From 1952 to 1963, Doug Ford was one of the most prolific winners in professional golf. In that 12-year span, the Connecticut native who grew up in Manhattan won 19 PGA Tour titles, including two major championships—the 1955 PGA Championship and the 1957 Masters—bona fides that also would earn him a spot in the World Golf Hall of Fame.
On Tuesday, the PGA Tour announced that Ford, the oldest surviving Masters champion, had died the previous evening in Palm Beach Gardens, Fla., at age 95.
“We cherish the rich history of our PGA Tour, of which Doug Ford was an integral part,” said PGA Tour commissioner Jay Monahan in a statement. “In an era when giants of the game were building the PGA Tour, Doug achieved remarkable success and never lost his unmatched love of the game. All of us owe a debt of gratitude to this great player.”
Born Aug. 6, 1922, in West Hartford, Conn., Ford, the son of a club professional, didn’t become a professional golfer himself until 1949 at age 26, having first served in the Coast Guard Air Division during World War II. It wasn’t long, however, before Ford was a regular and consistently good performer on the tour.
Ford’s first win came at the 1952 Jacksonville Open, and was notable in that he was supposed to face Sam Snead in an 18-hole playoff after the pair finished tied in regulation. However, Snead forfeited out of concern that he might have gotten a favorable but possible incorrect ruling during the final round.
By the time he entered the 1955 PGA, a match-play event at the time, at Meadowbrook Country Club outside of Detroit, Ford was already an eight-time tour winner. But his status rose further when he breezed through match play and defeated Cary Middlecoff in the final, 4 and 3. The victory, his third of the season along with 20 top-10 finishes, helped him clinch PGA player-of-the-year honors.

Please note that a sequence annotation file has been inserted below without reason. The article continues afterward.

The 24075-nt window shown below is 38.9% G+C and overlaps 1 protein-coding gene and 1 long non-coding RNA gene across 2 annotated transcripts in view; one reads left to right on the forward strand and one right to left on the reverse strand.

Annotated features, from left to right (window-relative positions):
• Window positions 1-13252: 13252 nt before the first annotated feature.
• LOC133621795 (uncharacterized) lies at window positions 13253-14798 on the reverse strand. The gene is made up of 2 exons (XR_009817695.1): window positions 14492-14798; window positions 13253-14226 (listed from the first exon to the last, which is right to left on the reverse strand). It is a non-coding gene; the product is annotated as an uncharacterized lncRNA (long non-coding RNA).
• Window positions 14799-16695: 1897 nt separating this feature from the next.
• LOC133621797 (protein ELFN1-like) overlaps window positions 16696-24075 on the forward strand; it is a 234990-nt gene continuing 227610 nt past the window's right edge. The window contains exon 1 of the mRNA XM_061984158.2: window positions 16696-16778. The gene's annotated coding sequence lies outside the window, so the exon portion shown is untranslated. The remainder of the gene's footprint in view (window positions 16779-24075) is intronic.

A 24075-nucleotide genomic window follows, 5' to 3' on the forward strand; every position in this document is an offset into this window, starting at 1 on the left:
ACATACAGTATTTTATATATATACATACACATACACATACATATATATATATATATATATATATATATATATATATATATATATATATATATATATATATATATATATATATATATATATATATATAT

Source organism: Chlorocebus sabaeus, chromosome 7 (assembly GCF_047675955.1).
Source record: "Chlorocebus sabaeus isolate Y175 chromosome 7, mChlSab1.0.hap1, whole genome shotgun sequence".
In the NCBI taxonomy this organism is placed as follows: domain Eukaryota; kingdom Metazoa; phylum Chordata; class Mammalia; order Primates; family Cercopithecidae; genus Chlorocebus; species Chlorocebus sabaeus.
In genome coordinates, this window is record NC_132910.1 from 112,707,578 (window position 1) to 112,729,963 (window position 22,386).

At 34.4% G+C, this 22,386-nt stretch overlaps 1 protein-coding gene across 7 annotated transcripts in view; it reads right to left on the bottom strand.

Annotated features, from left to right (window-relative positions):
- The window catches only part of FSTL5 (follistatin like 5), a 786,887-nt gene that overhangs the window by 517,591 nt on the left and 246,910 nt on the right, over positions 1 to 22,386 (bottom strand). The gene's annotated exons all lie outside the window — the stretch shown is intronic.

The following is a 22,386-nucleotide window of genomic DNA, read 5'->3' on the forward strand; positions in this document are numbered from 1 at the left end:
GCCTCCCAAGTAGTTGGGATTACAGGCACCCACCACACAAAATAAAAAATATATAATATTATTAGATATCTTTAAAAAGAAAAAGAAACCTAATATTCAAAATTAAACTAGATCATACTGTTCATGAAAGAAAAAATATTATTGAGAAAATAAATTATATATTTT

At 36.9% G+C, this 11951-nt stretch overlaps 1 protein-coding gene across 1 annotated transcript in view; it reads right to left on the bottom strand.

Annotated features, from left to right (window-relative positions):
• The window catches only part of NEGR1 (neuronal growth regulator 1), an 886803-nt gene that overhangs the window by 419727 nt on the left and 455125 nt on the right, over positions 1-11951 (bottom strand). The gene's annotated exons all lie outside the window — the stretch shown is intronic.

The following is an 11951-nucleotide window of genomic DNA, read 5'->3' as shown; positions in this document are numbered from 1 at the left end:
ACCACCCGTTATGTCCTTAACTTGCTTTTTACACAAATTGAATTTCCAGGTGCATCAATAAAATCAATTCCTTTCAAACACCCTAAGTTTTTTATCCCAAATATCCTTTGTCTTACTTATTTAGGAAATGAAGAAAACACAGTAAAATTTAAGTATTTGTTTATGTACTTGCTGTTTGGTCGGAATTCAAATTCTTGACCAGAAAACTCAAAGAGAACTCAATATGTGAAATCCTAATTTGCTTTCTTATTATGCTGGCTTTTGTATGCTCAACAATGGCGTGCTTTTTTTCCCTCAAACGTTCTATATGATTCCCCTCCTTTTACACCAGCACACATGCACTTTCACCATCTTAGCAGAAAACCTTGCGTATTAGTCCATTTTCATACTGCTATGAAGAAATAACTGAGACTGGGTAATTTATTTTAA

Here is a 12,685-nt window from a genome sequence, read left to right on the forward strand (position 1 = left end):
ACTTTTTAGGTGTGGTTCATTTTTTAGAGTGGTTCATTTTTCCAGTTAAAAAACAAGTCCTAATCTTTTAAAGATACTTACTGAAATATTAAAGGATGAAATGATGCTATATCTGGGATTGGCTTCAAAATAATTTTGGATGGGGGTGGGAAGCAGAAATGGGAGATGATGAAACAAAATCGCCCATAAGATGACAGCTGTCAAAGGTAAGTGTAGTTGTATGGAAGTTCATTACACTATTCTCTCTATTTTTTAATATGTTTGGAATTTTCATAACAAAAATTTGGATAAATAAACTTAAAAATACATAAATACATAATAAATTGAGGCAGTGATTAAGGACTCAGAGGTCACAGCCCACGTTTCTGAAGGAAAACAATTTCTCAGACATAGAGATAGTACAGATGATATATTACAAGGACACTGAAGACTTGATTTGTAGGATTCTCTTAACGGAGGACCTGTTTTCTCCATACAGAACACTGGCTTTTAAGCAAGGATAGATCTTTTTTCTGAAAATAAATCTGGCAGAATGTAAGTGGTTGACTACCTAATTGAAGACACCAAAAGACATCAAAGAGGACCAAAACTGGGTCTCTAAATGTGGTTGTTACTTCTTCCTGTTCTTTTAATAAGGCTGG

Two years later, Ford added his second major at the Masters when he shot a closing 66 to pass Snead, the 54-hole leader, and win by three strokes. Ford capped the memorable final round by holing out for birdie from a greenside bunker on the 72nd hole. The win gave him a lifetime exemption into the event, something he took full advantage of by playing the tournament 49 times, second most in Masters history.
A prolific individual player—from 1950 to 1963 he competed in 429 tour events, or roughly 31 a season, Ford also played on four straight U.S. Ryder Cup teams from 1955 to 1961, helping the Americans win three times. He continued his playing career in the 1980s and 1990s as one of the original members of the Senior PGA Tour. The totality of his career was finally recognized when he got into the World Golf Hall of Fame in 2011 at age 88.
Ford contemporaries admired his short game and his ability to step up under pressure, particularly when his own money was on the line. Ford was a notorious Tuesday practice round player.
“If you want to be a good tournament player, you’ve got to learn to handle the heat,” Ford said. “The only way to prepare for that is to play for your own dough.”